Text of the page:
Splendid Isolation: Looking to the Future of Britain and Europe

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KIRSTY HUGHES is Head of the European Institute Policy Unit at the London School of Economics and Political Science. She was formerly Deputy Director of the Institute for Public Policy Research.

A confident British government, no longer at odds with its European partners as in the darker days of Conservative rows and crises with the European Union, is looking to the future with the aim of matching French and German influence and leadership in Europe. The broad immediate questions this raises are first, whether this is a realistic aim, and second, whether Prime Minister Tony Blair's government possesses the right strategies to achieve such a leading role. The current political conjuncture looks promising--center-left governments hold power in 11 out of the 15 EU member states. And, while some suspicions remain about Britain's reliability over time in its support for the European Union, the tone and nature of the United Kingdom's relations with its European partners have been transformed since the new Labour government took over in May 1997, leaving a Conservative Party nearly destroyed by its internal divisions over Europe. The leading Labour politicians, most significantly Tony Blair himself, take a constructive and pragmatic approach to the European Union, without any of the hostility or paranoia about potential loss of sovereignty embodied by the Tories, whose negative attitude significantly damaged Britain's reputation and influence in Europe.

Nevertheless, Britain for now is outside the central EU project of Economic and Monetary Union (EMU), and is thus facing a continuing decline in influence in the coming years. Even in the medium run of eight to ten years, it seems unlikely that Britain will be able to match the overall weight of France and Germany. Rather, the prospects are high for a constructive role for the United Kingdom as a serious player, but not as a leader at the heart of Europe. This is not only due to the United Kingdom's failure to join European Monetary Union at the start, but also from its abasence from the single currency. This is the most important factor ensuring that it is left on the sidelines as the European Union develops.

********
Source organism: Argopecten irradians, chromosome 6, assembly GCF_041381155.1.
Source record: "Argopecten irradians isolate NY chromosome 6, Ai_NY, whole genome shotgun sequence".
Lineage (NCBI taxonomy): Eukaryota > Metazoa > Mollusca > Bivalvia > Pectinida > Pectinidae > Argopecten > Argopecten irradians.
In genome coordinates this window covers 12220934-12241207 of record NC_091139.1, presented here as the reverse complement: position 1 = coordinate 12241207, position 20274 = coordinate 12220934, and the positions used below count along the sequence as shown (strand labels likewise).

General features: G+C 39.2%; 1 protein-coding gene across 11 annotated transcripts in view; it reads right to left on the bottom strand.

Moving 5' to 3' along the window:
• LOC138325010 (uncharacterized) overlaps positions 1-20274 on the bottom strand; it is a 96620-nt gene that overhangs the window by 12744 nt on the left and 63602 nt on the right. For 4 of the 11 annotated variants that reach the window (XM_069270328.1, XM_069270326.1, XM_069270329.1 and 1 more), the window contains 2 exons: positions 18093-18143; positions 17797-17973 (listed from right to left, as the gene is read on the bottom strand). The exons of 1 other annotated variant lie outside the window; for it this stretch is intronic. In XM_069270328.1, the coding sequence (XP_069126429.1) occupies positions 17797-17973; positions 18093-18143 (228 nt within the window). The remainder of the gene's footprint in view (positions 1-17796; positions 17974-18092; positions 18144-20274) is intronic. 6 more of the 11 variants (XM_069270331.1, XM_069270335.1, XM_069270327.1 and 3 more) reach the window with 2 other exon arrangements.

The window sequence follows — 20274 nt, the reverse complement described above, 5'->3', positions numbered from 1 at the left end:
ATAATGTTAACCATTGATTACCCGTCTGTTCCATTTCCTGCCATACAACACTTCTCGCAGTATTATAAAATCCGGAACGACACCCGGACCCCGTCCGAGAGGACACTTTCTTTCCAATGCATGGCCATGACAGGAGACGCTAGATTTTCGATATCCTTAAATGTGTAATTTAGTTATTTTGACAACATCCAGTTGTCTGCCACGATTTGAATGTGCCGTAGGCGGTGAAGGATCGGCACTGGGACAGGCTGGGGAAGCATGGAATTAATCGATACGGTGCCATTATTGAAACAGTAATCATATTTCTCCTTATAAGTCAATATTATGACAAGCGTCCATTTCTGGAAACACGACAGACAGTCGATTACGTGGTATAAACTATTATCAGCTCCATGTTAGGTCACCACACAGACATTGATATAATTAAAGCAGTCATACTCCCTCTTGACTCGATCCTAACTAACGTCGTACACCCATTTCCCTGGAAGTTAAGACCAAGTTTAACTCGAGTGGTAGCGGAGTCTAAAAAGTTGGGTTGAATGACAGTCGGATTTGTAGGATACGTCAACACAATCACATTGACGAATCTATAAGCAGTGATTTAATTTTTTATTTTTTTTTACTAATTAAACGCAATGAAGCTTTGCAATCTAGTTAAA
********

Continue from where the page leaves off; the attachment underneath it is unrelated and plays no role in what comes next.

Single Currency

The new Labour government appears to have recognized, if somewhat belatedly, that its political influence across a range of areas will become progressively weaker while the United Kingdom remains outside the single currency. In terms of European politics, the obvious choice would be to join European Monetary Union as soon as possible; but in the context of economics and domestic politics, timing and strategy are more complex. Chancellor of the Exchequer Gordon Brown addressed the related economics and domestic politics in his key statement to the House of Commons in October 1997. He set out five economic criteria to be met before the United Kingdom could decide to join the European Monetary Union (still leaving the final decision open), the most important of which is the resolution of the ongoing misalignment of British and continental cycles. Crucially, in an attempt to neutralize controversy over the single currency in the short to medium run, he also announced that barring exceptional circumstances, the promised referendum on the single currency would not be held until after the next general election. This delay partly reflected hesitations based on the persistent opposition to European Monetary Union among the general public, in addition to serious concerns about the hostility of large segments of the British media. But with the launch of the euro on January 1, 1999, there is now increasing concern among large sections of the British policy elite, big business, and the City about the impact of remaining outside of the euro in its crucial early years. Tony Blair launched the government's so-called changeover plan on what would be necessary to be accomplished if and when the United Kingdom joins the European Monetary Union at the end of February with his most positive notes yet on the currency, but with no change in the actual rhetoric (apart from the spin doctors emphasis that "if" and "when" should now be read as interchangeable terms). …


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